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January 2003, Volume 9, Number 1

ALRB: Mediation Regulations

California took another "innovative step" to regulate farm labor relations by requiring mandatory mediation when farm employers and unions cannot negotiate agreements. On September 30, 2002, two bills, SB 1156 and AB 2596, were signed into law to amend the Agricultural Labor Relations Act Mandatory mediation applies to employers who had 25 or more agricultural employees during any calendar week in the preceding year, and can be requested up to 75 times by one party between 2003 and 2007.

For unions certified to represent the workers on a farm after January 1, 2003, the employer and union must bargain at least 180 days before filing a declaration of impasse and requesting the ALRB to appoint a mediator (and splitting the costs of mediation); the other party may file a counter-declaration within five days. The ALRB then appoints a mediator, who has 30 days to help the parties reach agreement. The mediator sets a time and place for mediation, and the parties are to provide lists of witnesses and other materials they will provide to make their case to the mediator.

The first mediation session begins the 30-day clock. Mediation sessions are to be reported by a court reporter, and the mediator is to cite the record to support the proposed agreement. Mediators are to base their proposed contracts on the parties' declarations, employer finances, comparisons of wages and benefits in collective bargaining agreements covering similar agricultural operations with similar labor requirements, "considering the size of the employer, the skills, experience, and training required of the employees, as well as the difficulty and nature of the work," and the cost of living.

If mediation fails to produce an agreement, the mediator, within 21 days of the last mediation session, sends the ALRB a proposed contract, which the parties can petition the ALRB to accept or reject. The ALRB is to order the parties to accept the proposed contract unless if finds errors "based on clearly erroneous findings of material fact." The ALRB is not expected to reject many mediator-recommended agreements. Either party can appeal the mandated contract to the California Supreme Court.

SB 1156 and AB 2596 are quite specific on many points. For example, AB 2596 says that the mediator's report "shall include the basis for the mediator's determination" of an imposed agreement, and "must be supported by the record." Unions or employers objecting to the mediator's collective bargaining agreement must "specify the "particular provisions" and the "specific grounds" for having the ALRB review the proposed contract. If the ALRB orders a review of the mediator's recommended agreement, the mediator is given an opportunity to correct errors, and only after a second report is filed with the Board can the Board alter the mediator's recommendation.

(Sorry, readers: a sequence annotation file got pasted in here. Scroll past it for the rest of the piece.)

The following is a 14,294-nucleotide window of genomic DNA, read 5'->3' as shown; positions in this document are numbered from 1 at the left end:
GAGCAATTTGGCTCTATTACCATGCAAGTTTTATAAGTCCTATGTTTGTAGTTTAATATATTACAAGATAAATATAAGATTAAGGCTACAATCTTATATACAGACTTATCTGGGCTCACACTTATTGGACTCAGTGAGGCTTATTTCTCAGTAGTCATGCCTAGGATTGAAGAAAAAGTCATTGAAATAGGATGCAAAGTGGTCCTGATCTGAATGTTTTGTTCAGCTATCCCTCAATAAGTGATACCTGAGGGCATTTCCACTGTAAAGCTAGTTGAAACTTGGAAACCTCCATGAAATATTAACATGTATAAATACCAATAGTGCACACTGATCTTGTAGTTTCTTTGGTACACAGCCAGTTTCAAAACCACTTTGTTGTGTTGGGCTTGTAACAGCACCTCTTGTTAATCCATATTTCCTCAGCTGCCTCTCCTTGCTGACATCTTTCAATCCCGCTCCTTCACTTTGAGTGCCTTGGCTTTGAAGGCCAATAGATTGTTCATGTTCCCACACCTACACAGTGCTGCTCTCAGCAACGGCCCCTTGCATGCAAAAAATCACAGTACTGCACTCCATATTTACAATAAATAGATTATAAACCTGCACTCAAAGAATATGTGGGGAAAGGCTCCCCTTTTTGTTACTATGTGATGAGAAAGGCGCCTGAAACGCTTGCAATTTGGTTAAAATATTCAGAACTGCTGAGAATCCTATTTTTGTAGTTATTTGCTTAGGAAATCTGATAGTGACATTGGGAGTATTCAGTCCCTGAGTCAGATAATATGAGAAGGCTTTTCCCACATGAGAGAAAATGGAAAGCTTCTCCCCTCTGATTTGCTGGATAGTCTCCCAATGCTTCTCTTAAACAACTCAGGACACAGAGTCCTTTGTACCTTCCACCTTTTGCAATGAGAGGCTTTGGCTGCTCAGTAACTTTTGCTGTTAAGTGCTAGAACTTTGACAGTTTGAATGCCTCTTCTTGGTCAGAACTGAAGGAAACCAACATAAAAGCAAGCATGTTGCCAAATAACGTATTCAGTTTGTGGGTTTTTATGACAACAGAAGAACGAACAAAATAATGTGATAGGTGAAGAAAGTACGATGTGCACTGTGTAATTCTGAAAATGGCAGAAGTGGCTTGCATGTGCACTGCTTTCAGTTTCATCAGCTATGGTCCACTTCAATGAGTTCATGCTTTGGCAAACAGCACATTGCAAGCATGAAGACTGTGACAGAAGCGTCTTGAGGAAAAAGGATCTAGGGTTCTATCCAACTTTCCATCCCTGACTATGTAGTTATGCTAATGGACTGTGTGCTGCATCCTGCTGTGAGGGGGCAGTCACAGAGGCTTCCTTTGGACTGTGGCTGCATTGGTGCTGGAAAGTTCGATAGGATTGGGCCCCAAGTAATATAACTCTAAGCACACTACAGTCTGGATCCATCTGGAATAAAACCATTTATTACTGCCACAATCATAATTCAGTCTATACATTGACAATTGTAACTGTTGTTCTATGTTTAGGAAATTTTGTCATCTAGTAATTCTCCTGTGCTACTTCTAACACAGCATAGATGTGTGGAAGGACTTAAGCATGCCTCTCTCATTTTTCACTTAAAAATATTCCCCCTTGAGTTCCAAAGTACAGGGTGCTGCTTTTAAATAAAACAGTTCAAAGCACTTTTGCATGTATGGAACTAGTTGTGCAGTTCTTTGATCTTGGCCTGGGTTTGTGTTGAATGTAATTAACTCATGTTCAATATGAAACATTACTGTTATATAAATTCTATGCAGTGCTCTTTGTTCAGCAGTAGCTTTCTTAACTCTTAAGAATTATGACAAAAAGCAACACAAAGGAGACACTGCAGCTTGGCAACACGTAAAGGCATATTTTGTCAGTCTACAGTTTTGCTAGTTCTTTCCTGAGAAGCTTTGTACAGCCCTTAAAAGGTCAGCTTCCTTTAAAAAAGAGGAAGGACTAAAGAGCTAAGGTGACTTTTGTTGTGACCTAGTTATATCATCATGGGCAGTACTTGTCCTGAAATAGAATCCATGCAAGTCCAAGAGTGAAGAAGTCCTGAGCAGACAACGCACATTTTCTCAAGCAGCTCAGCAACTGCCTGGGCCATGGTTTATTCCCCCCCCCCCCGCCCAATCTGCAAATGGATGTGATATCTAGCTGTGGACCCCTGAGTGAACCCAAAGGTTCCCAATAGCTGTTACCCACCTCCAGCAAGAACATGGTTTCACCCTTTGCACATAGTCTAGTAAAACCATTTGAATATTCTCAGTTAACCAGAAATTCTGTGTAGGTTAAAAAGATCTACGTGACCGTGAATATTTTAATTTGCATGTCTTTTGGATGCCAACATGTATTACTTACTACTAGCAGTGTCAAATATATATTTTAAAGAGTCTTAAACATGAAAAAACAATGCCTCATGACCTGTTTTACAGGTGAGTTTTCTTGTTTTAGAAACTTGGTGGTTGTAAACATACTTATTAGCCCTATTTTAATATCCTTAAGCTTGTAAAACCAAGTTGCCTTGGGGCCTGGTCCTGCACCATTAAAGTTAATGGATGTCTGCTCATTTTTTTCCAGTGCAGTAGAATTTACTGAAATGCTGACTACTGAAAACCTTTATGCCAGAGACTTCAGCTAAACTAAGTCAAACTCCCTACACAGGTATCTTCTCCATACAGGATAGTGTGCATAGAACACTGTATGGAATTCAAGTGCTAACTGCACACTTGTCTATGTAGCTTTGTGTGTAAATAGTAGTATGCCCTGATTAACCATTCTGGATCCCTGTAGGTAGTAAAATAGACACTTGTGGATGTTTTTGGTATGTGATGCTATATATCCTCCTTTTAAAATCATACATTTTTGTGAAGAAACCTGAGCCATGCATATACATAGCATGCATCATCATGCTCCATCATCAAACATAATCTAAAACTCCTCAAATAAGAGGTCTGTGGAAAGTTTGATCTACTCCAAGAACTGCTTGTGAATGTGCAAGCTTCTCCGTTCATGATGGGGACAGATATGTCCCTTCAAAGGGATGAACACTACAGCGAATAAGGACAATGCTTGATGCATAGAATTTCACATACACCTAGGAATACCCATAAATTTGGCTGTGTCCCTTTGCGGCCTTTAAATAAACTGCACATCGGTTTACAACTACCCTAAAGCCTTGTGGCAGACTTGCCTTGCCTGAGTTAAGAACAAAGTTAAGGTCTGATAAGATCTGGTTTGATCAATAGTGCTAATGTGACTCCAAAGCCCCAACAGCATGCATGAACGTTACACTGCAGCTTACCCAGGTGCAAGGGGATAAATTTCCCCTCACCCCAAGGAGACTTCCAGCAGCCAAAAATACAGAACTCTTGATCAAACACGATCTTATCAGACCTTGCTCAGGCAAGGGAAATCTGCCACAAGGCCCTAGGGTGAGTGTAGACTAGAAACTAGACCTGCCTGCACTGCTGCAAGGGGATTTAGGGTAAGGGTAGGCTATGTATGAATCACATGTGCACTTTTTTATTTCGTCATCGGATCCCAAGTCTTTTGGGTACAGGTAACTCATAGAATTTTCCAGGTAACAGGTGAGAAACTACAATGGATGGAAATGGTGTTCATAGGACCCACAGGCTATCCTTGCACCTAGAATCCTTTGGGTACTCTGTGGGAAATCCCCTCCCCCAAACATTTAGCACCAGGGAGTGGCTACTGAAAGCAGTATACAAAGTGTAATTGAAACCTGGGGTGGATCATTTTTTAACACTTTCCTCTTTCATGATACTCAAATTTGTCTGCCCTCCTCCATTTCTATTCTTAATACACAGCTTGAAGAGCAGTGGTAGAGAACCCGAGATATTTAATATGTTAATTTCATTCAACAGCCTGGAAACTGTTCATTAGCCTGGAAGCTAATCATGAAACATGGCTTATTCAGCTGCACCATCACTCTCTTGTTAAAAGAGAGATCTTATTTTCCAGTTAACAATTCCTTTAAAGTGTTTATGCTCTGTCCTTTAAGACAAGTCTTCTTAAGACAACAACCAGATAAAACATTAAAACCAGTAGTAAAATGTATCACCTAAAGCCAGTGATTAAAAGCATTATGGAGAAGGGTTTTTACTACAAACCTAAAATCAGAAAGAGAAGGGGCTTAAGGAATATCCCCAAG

The regulations implementing mandatory mediation were published January 17, 2003. During the discussion of the regulations, it was emphasized that mediators usually meet separately with opposing sides to find points of compromise, keeping their discussions with the parties confidential. Arbitrators, on the other hand, are more like judges, conducting hearings "on the record" and unilaterally imposing contracts. Under the amended ALRA, these roles are combined, and mediators are called "neutrals."

Mandatory mediation may revive interest in long-running disputes, some of which date back to 1975--the first ALRB-supervised election was held September 5, 1975 at the Molera Agricultural Group in Castroville. Under mandatory mediation, if the union was certified to represent farm workers before January 1, 2003, it can request mediation after 90 days of fruitless bargaining, that is, after April 1, 2003, if: (1) there was no previous contract; and (2) the employer committed an unfair labor practice.

Mandatory mediation has refocused attention on the five-member Board that supervises elections to determine if farm workers want to be represented by a union and resolves charges that unfair labor practices have been committed. Cathryn Rivera, 32, who had been the chief deputy cabinet secretary, was named to the five-member Agricultural Labor Relations Board in November 2002. The ALRB is now part of the Labor and Workforce Development Agency, along with the Department of Industrial Relations (DIR), and the Employment Development Department (EDD).

Lesli A. Maxwell, "Farm law spurs debate. Union leaders and growers differ on how new law will resolve contract disputes," Fresno Bee, December 18, 2002.

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